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Thursday, July 8, 2004

ANIMAL TRACKER

Little egret


* Japanese name: Kosagi
* Scientific name: Egretta garzetta
* Description: The Little Egret is a bird related to the heron, with snow-white plumage, a long, pointed black bill and black legs with bright yellow feet. Its body is 50-60 cm long. In the breeding season in summer, the feet turn bright red, and males develop breeding plumes: two long feathers at the nape of the neck and a few lacy ones on the back and rump. Yearling birds have greenish bills, with black marks and pale-green face markings; their legs are dull black. They are not very vocal, at the most managing a croak when they are on their nests.
* Where to find them: Ponds, marshlands, rivers and lakes, but especially rice paddies, all over Japan. Little egrets build simple nests with pieces of bamboo and twigs. Typical nest sites are in waterside bushes and trees, but rocks and walls may also be used; they sometimes they even nest on the ground. Little egrets are migratory and found from Europe to East Asia.
* Food: Little egrets are not fussy and eat a variety of animals, including fish, frogs, mollusks, worms and insects. If they get the chance they will even eat small mammals and birds.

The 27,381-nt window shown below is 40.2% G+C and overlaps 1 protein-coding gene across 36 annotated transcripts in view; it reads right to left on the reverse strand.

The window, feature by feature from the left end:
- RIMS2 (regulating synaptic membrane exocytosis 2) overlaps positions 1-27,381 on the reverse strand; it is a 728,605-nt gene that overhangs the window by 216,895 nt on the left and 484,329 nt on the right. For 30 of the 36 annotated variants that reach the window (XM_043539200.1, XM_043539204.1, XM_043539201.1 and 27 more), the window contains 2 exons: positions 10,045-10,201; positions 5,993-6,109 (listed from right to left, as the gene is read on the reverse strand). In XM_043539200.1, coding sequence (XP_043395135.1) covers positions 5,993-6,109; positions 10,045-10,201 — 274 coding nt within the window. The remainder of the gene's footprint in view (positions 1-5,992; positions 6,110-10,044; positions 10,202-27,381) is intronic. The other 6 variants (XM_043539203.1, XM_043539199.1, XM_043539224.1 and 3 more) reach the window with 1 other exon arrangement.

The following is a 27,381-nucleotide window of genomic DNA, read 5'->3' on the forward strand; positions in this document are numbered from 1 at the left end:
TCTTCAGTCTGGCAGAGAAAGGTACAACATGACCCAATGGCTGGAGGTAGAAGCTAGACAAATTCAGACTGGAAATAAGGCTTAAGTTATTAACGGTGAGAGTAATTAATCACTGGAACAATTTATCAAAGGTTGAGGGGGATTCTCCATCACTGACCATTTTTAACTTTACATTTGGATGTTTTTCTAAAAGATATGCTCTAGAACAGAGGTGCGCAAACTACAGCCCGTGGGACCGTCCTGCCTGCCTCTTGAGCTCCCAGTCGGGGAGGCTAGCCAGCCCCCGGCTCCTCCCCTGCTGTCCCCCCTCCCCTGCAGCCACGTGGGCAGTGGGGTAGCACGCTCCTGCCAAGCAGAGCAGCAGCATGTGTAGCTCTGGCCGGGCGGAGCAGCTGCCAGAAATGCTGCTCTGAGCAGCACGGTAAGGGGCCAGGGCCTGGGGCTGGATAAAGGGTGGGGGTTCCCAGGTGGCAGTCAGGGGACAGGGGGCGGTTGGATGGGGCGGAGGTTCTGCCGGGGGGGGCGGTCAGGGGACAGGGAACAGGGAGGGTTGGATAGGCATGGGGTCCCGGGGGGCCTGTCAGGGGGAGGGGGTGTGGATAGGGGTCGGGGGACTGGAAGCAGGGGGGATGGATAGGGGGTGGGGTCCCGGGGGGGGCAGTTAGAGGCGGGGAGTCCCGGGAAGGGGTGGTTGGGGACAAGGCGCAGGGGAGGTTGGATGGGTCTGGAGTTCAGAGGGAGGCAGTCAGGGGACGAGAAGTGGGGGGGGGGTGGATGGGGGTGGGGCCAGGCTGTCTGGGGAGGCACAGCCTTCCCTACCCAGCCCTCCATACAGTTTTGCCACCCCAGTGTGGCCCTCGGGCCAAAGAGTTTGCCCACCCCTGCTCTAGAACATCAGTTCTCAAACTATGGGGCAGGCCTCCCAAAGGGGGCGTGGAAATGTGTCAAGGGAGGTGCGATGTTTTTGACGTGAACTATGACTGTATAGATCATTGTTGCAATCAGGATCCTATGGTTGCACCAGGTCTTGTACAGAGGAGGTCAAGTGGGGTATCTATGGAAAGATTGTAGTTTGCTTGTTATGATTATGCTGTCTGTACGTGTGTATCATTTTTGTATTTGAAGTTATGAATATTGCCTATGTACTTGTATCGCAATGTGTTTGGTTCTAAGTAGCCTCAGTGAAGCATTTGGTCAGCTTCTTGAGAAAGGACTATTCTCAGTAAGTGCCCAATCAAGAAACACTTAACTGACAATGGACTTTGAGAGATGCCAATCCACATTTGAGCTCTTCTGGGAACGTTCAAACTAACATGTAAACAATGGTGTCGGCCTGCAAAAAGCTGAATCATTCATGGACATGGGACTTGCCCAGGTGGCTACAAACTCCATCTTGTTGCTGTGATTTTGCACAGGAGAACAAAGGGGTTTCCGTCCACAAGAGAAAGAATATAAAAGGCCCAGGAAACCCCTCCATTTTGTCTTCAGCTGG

* Special features: Unlike herons (their relatives), little egrets don't just stand around waiting for food to come to them -- they actively hunt out their prey. In shallow waters they may carefully stalk their prey, or they might stand on one leg and stir the mud with the other to disturb it. They also sometimes lure curious prey into range by waving a bright yellow foot over the surface of the water. Sometimes they raise their wings over the water to create shade, perhaps to reduce the glare or to provide a false hiding place. Little egrets may be seen hunting in groups, but show aggressive territorial behavior in their hunting patch.
Both parents help raise the young. In some countries, the beautiful breeding plumes of the little egret were fashionable in hats and the birds were hunted to low levels; populations have recovered now and mercury poisoning is the main threat.



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